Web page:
Check out his WANTED:DEAD OR ALIVE TV series (all episodes are available on DVD). I watched every episode. His screen presence took the average western series to a higher notch on the jam-crowded TV schedule of its day when there were close to forty TV prime-time oaters on the tube every week.

9:14 AM  
Anonymous JeffM said...

The other key piece of technology in Thomas Crown Affair is the Ford station wagon--"the big one--with wood on the sides" as McQueen describes it. Such a perfect getaway vehicle; so eminently respectable. For me the one laughable point in the film is the men walking out of the bank, in sunglasses, with huge heavy canvas bags, dropping them in the back of the station wagon--and nobody notices. Such was the aura of respectability generated by the Ford Country Squire (and isn't Crown a country squire, in a way?)

And has there ever been a greater entrance than Dunaway's in this
picture? Even a knowing audience, smirking at the 60s-ness of it all, gets it. I see her performance--especially that entrance--as an actress reveling in being a *movie star* for the first time, hats (Theodora Van Runkle?) and all.

11:57 PM  
Anonymous Anonymous said...

Sheryl Crow's music is derived from and informed by 70's blues-rock. I'd guess McQueen was chosen because of his mention in the Stones paean to 70's celebrity excess, (lyrics NSFW and then some) Star, Star.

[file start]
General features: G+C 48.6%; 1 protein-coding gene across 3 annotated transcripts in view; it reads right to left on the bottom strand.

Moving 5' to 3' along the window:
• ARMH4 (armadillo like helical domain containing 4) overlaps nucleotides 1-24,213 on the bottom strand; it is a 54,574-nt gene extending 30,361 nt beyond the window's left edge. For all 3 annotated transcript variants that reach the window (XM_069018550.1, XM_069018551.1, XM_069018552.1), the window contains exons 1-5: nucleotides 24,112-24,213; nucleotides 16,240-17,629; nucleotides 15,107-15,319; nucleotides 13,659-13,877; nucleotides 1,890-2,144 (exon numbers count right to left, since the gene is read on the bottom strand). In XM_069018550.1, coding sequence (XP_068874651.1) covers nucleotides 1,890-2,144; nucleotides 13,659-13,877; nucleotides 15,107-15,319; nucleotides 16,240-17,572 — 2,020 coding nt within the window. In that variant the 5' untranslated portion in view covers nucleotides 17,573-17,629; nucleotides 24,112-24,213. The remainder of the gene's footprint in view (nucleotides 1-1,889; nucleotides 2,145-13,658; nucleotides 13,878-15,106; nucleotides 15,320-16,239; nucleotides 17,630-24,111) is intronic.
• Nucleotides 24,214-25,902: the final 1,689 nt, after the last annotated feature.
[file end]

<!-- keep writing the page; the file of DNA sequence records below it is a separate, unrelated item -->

9:34 PM  
Blogger Erich Scholz said...

You must have MGM HD...I just watched this off the DVR and loved your commentary. I wasn't around in '68 but the style and sophistication from Dunaway and McQueen's wardrobes to the opulent if dated home furnishings are enough to make even me...nostalgic. The great thing about Thomas Crown is it's temporal encapsulation. Everything is hermeticly sealed, waiting to be devoured. It's a film that that can't be examined solely for it's narrative. One must drink it all in -- as a whole piece.

BTW a few years back I was working as an entertainment journalist in NYC. I was finishing up interviewing various young celebrities on the red carpet outside a Lower Manhattan hotel and was putting my audio recorder away when Faye Dunaway walked up to me. It's strange seeing someone in the flesh who you've seen your entire life on the screen. At first I thought she was a long-lost relative. She was apparently inebriated but was pleasant and we chatted for bit. She asked me to pick her up and carry her over the velvet ropes toward the main dining area of the hotel. Of course I obliged. For one split second I considered planting a kiss on her as I held her in my arms...but thought better of it. She looked to be older than my own mother but still had something special.

5:31 PM